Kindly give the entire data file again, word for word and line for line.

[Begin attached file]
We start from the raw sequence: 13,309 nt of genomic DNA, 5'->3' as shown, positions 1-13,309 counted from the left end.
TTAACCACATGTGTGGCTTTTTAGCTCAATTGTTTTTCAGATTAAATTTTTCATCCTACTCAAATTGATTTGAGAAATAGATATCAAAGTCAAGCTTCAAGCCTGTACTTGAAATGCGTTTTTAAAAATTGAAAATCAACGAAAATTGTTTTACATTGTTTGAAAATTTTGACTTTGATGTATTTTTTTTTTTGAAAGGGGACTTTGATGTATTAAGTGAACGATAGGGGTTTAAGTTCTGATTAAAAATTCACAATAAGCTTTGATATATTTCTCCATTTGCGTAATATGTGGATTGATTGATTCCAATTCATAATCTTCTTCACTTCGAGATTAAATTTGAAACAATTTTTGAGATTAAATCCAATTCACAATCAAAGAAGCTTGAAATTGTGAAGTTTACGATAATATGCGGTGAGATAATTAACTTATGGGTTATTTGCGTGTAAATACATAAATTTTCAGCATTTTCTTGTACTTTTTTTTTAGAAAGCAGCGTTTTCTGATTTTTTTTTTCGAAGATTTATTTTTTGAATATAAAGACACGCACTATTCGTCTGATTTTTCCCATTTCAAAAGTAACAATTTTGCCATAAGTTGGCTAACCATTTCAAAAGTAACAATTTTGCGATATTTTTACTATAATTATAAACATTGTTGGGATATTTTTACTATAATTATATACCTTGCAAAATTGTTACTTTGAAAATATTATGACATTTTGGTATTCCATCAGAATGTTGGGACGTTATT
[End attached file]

We start from the raw sequence: 13,309 nt of genomic DNA, 5'->3' as shown, positions 1-13,309 counted from the left end.
TTAACCACATGTGTGGCTTTTTAGCTCAATTGTTTTTCAGATTAAATTTTTCATCCTACTCAAATTGATTTGAGAAATAGATATCAAAGTCAAGCTTCAAGCCTGTACTTGAAATGCGTTTTTAAAAATTGAAAATCAACGAAAATTGTTTTACATTGTTTGAAAATTTTGACTTTGATGTATTTTTTTTTTTGAAAGGGGACTTTGATGTATTAAGTGAACGATAGGGGTTTAAGTTCTGATTAAAAATTCACAATAAGCTTTGATATATTTCTCCATTTGCGTAATATGTGGATTGATTGATTCCAATTCATAATCTTCTTCACTTCGAGATTAAATTTGAAACAATTTTTGAGATTAAATCCAATTCACAATCAAAGAAGCTTGAAATTGTGAAGTTTACGATAATATGCGGTGAGATAATTAACTTATGGGTTATTTGCGTGTAAATACATAAATTTTCAGCATTTTCTTGTACTTTTTTTTTAGAAAGCAGCGTTTTCTGATTTTTTTTTTCGAAGATTTATTTTTTGAATATAAAGACACGCACTATTCGTCTGATTTTTCCCATTTCAAAAGTAACAATTTTGCCATAAGTTGGCTAACCATTTCAAAAGTAACAATTTTGCGATATTTTTACTATAATTATAAACATTGTTGGGATATTTTTACTATAATTATATACCTTGCAAAATTGTTACTTTGAAAATATTATGACATTTTGGTATTCCATCAGAATGTTGGGACGTTATT